10 December 2011

William Morris at Two Temple Place

The temptation to go to the William Morris Gallery has been there for some years but it is in a part of London, Walthamstow, which my version of the A-Z leaves blank apart from the warning "here be dragons".

Actually, if I believed the dragons story I would have gone but I take it as a metaphorical warning rather than a literal one and that is still good enough to keep me away.

Deprived of the primary source of matters William Morris I have had to settle for the Arts and Crafts section at the V&A and the fabrics department at Liberty.

Then a stroke of luck.

The William Morris Gallery is closed for a while for refurbishment and some of the exhibits have been moved to Two Temple Place. As the name suggests, this is next to Temple station (District Line) in central London on the north bank of the Thames and so is easy to get to. And so I got to it.

Two Temple Place is a late Victorian mansion built by William Waldorf Astor and while its ownership and role has changed a few times over the years the original grand designs are still very apparent.

The Gothic revival is clearly at play on the outside. Inside the theme continues with lashings of wood lining the walls and decorating the rooms.

This is also redolent of Liberty which has its own beautiful staircases.

The house has two large rooms along the riverside of the house and these make ideal galleries. Also helpful is the way that the other rooms link so that you can walk from one to the other without having to repeatedly return to the hall or landing.

The inaugural exhibition at the recently revived building is William Morris: Story, Memory, Myth and is on until 29 January 2012.

This showed several sides of William Morris' work that were completely unknown to me having previously associated him almost exclusively with fabrics and wallpapers.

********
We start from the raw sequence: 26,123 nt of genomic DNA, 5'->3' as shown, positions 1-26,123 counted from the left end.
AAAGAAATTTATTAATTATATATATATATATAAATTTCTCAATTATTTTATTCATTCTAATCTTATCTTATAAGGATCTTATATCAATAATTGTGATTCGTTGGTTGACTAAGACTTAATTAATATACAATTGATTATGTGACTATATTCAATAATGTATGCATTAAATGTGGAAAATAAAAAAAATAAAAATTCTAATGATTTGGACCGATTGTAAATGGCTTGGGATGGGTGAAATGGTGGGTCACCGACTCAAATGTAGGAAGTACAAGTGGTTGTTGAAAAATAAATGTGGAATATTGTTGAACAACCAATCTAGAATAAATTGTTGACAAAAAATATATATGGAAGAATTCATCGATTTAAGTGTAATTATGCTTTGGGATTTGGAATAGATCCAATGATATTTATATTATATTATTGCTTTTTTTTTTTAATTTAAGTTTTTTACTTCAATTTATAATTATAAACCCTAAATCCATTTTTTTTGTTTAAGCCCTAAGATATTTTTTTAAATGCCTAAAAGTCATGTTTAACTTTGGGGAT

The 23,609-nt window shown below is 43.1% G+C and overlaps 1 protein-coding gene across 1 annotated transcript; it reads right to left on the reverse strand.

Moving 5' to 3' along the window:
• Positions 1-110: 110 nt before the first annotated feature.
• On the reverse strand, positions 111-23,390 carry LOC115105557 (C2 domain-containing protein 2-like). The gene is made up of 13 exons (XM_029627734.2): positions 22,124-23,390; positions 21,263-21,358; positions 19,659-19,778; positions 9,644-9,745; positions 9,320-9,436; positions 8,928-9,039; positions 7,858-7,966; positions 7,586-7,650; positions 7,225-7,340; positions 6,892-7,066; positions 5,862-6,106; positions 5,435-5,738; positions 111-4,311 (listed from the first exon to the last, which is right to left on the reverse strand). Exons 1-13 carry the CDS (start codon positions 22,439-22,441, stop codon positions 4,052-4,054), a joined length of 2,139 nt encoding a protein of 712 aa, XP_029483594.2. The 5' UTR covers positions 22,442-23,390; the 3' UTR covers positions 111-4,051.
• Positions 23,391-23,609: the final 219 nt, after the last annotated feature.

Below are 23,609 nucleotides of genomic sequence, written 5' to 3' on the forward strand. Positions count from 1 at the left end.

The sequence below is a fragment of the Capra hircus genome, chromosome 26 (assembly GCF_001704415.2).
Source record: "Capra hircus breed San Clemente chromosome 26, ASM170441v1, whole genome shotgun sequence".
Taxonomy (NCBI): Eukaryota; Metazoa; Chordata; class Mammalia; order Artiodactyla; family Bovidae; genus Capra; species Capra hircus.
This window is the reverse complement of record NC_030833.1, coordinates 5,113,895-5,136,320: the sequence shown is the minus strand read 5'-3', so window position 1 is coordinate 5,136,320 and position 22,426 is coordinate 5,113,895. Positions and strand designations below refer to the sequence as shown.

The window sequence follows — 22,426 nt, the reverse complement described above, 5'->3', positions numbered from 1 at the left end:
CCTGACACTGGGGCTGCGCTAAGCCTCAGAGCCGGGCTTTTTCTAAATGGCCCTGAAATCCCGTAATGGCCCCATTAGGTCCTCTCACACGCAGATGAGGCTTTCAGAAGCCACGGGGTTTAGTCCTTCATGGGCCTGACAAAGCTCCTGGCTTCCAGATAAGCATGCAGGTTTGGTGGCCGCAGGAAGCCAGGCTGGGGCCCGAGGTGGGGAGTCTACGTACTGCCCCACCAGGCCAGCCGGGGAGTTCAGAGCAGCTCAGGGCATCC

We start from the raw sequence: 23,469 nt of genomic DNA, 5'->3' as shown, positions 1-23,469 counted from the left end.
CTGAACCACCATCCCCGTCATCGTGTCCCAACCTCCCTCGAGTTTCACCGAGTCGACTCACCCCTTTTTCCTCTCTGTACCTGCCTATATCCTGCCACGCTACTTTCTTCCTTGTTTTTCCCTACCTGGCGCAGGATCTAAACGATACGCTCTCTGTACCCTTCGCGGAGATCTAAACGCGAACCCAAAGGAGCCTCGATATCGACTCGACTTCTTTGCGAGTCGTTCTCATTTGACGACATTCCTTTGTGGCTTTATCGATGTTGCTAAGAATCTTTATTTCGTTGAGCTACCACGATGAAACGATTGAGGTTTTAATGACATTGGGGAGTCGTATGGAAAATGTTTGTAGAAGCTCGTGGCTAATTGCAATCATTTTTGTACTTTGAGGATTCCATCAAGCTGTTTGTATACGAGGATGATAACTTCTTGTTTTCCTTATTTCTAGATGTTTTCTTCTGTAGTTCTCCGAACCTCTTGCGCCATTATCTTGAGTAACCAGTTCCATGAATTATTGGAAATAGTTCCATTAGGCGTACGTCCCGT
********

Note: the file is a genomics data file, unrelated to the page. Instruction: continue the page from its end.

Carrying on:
What we see spread through the house are tapestries, ceramics and books as well as the expected designs for furnishings.

The other surprise for me was that a lot of this work was done in collaboration with Edward Burne-Jones who I also love and who also has a notable presence at the V&A.

The title of the exhibition, Story, Memory, Myth, gives a good clue of what is on display. All the images presented to us are from stories and these are usually based on myths.

A stunning example hit you in the first room with the depiction of Love Leading the Pilgrim through the Briars which is taken from the Morris/Burne-Jones tale The Romance of the Rose. Like many of the exhibits, this is large and rich in detail and so a photograph does it little justice. You need to be in the room with it, stand back to comprehend the full scope of the picture (there are more figures in the scene) and stand close to appreciate the detail of the craftsmanship.

The smaller rooms shows us some ceramics and the familiar floral designs. What is nice that many of these are shown as work in progress with, for example, only some of the patterns coloured.

The Great Hall upstairs has some more large tapestries including my absolute favourite, Pomona, the goddess of fruits and harvests.

A google search reveals that this is a figure that Morris/Burne-Jones interpreted more than once. The figure (Burne-Jones) is the same but the background (Morris) varies significantly.

Also in the Great Hall were some illistrated books. Not only was Morris responsible for the typography and illustrations but he did the words too.

One of the books of poetry was in its fifth edition so they must have been popular at the time.

Another, The Volsunga Saga, a translation by Morris of a 13th century Icelandic epic poem could yet find its way on to my Christmas list (I'd like the copy on display but an ebook is more practicable).

William Morris: Story, Memory, Myth is a sumptuous exhibition that surprises and delights in equal measure.

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